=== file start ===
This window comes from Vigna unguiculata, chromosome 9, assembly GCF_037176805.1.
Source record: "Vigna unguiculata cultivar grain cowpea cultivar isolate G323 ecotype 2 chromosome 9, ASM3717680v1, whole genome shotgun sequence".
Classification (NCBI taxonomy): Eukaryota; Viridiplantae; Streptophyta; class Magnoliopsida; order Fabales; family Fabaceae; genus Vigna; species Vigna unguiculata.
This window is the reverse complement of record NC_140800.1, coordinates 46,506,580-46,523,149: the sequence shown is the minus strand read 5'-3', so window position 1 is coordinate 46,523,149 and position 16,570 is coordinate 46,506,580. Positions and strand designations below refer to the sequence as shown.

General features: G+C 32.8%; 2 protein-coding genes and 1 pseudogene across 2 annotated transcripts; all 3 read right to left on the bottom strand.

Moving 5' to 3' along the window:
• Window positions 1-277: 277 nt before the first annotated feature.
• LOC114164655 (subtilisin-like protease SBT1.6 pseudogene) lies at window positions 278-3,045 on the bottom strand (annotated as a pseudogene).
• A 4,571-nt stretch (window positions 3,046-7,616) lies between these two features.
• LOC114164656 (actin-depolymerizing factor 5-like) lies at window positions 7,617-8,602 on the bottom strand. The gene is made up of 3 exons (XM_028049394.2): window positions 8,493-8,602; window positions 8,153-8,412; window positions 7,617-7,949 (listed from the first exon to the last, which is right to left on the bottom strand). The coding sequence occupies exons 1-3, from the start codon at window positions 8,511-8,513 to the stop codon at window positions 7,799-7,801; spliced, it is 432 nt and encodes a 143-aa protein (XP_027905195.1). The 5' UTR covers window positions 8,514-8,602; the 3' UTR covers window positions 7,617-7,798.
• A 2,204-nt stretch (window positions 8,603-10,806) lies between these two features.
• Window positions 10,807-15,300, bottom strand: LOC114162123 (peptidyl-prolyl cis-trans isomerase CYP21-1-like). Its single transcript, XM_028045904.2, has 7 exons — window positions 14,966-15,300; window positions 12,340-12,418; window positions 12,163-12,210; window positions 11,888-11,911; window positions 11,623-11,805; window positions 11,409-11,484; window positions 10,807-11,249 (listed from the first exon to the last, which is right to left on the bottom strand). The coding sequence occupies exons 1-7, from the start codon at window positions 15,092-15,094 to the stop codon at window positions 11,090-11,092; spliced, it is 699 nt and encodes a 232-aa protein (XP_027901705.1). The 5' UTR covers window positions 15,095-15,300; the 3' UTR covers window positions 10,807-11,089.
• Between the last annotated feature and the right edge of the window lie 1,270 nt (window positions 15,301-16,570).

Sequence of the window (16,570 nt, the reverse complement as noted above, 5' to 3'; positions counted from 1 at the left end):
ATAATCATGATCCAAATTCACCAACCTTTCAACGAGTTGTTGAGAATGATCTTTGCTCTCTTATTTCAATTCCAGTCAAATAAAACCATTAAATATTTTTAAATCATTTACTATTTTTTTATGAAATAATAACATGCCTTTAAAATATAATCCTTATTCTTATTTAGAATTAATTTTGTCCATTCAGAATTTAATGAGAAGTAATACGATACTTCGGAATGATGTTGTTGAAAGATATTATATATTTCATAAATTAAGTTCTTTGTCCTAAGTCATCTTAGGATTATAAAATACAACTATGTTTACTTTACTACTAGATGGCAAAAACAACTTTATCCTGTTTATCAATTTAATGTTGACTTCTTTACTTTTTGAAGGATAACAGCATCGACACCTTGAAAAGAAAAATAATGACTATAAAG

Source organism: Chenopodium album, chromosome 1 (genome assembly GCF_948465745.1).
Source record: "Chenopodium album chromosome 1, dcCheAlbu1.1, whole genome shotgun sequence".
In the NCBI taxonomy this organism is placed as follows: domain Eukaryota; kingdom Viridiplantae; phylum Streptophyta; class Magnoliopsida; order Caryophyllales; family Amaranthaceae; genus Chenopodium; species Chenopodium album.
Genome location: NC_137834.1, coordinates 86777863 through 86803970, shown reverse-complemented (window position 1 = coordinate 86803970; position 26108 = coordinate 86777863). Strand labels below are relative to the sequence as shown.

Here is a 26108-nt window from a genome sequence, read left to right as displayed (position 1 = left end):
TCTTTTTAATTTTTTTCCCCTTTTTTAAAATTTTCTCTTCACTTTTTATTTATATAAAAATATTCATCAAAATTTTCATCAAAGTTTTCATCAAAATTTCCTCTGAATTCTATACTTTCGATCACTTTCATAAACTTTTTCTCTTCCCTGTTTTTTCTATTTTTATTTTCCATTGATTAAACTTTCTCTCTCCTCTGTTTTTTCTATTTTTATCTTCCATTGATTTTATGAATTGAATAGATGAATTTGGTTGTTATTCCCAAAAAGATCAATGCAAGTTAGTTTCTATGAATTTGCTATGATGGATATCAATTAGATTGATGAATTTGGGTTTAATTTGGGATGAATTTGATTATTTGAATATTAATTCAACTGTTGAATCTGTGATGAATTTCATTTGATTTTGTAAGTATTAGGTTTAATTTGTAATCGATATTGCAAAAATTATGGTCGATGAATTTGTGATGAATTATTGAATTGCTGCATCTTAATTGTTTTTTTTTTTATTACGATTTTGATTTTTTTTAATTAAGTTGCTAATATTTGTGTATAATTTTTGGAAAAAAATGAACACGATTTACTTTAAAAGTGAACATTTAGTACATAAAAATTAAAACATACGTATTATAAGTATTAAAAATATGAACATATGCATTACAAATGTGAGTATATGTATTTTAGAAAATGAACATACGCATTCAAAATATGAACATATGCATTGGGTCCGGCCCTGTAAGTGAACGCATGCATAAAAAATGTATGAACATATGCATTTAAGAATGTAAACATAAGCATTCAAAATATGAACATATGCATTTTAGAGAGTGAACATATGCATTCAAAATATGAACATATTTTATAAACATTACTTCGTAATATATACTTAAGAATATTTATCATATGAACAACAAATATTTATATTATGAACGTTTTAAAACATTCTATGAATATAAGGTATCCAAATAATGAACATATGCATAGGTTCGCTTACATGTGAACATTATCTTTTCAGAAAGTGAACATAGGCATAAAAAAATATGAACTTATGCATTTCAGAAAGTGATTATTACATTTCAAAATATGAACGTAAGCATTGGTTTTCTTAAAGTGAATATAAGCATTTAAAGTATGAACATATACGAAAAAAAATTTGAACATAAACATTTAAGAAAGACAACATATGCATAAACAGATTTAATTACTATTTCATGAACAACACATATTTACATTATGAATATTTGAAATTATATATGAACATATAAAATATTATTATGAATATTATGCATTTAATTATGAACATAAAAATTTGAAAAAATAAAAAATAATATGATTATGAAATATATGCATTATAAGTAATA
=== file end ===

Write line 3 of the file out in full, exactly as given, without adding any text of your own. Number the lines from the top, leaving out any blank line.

Classification (NCBI taxonomy): Eukaryota; Viridiplantae; Streptophyta; class Magnoliopsida; order Fabales; family Fabaceae; genus Vigna; species Vigna unguiculata.